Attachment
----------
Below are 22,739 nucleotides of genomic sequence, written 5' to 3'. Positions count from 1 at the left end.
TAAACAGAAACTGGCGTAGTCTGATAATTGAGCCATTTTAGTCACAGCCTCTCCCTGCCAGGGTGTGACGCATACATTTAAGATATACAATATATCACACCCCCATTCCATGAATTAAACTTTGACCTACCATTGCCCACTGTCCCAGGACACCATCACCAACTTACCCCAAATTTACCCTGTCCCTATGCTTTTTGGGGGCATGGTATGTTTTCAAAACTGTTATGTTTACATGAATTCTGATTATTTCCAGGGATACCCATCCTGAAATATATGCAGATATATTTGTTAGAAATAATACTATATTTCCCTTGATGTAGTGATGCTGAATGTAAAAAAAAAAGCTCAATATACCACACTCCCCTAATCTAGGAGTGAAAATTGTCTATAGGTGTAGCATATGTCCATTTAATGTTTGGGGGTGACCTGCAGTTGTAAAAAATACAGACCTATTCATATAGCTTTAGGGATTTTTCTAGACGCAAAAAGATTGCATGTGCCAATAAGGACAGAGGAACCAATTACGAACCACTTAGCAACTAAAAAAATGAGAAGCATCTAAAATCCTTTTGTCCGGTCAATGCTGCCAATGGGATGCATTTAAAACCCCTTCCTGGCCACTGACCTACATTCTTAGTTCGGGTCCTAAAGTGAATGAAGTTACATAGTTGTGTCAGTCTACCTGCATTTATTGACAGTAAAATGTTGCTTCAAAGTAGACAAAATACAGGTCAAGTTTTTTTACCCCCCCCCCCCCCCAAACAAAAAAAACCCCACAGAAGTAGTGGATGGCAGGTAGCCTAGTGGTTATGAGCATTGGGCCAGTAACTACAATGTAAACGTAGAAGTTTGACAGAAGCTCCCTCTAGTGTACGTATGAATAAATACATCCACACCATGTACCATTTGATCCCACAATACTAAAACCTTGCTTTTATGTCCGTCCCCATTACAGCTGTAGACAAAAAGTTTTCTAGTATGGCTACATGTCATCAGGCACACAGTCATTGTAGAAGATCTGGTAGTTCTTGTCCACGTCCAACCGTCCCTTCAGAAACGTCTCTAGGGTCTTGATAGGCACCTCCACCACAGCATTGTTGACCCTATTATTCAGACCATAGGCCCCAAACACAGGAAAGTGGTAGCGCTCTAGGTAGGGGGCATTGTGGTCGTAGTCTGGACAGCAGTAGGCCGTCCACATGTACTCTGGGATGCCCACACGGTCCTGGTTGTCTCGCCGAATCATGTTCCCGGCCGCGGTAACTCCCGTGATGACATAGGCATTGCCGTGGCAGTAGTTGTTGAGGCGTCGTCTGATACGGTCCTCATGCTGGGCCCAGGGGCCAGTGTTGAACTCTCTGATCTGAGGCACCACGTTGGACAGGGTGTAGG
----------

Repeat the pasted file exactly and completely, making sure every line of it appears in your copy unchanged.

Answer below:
Below are 22,739 nucleotides of genomic sequence, written 5' to 3'. Positions count from 1 at the left end.
TAAACAGAAACTGGCGTAGTCTGATAATTGAGCCATTTTAGTCACAGCCTCTCCCTGCCAGGGTGTGACGCATACATTTAAGATATACAATATATCACACCCCCATTCCATGAATTAAACTTTGACCTACCATTGCCCACTGTCCCAGGACACCATCACCAACTTACCCCAAATTTACCCTGTCCCTATGCTTTTTGGGGGCATGGTATGTTTTCAAAACTGTTATGTTTACATGAATTCTGATTATTTCCAGGGATACCCATCCTGAAATATATGCAGATATATTTGTTAGAAATAATACTATATTTCCCTTGATGTAGTGATGCTGAATGTAAAAAAAAAAGCTCAATATACCACACTCCCCTAATCTAGGAGTGAAAATTGTCTATAGGTGTAGCATATGTCCATTTAATGTTTGGGGGTGACCTGCAGTTGTAAAAAATACAGACCTATTCATATAGCTTTAGGGATTTTTCTAGACGCAAAAAGATTGCATGTGCCAATAAGGACAGAGGAACCAATTACGAACCACTTAGCAACTAAAAAAATGAGAAGCATCTAAAATCCTTTTGTCCGGTCAATGCTGCCAATGGGATGCATTTAAAACCCCTTCCTGGCCACTGACCTACATTCTTAGTTCGGGTCCTAAAGTGAATGAAGTTACATAGTTGTGTCAGTCTACCTGCATTTATTGACAGTAAAATGTTGCTTCAAAGTAGACAAAATACAGGTCAAGTTTTTTTACCCCCCCCCCCCCCCAAACAAAAAAAACCCCACAGAAGTAGTGGATGGCAGGTAGCCTAGTGGTTATGAGCATTGGGCCAGTAACTACAATGTAAACGTAGAAGTTTGACAGAAGCTCCCTCTAGTGTACGTATGAATAAATACATCCACACCATGTACCATTTGATCCCACAATACTAAAACCTTGCTTTTATGTCCGTCCCCATTACAGCTGTAGACAAAAAGTTTTCTAGTATGGCTACATGTCATCAGGCACACAGTCATTGTAGAAGATCTGGTAGTTCTTGTCCACGTCCAACCGTCCCTTCAGAAACGTCTCTAGGGTCTTGATAGGCACCTCCACCACAGCATTGTTGACCCTATTATTCAGACCATAGGCCCCAAACACAGGAAAGTGGTAGCGCTCTAGGTAGGGGGCATTGTGGTCGTAGTCTGGACAGCAGTAGGCCGTCCACATGTACTCTGGGATGCCCACACGGTCCTGGTTGTCTCGCCGAATCATGTTCCCGGCCGCGGTAACTCCCGTGATGACATAGGCATTGCCGTGGCAGTAGTTGTTGAGGCGTCGTCTGATACGGTCCTCATGCTGGGCCCAGGGGCCAGTGTTGAACTCTCTGATCTGAGGCACCACGTTGGACAGGGTGTAGG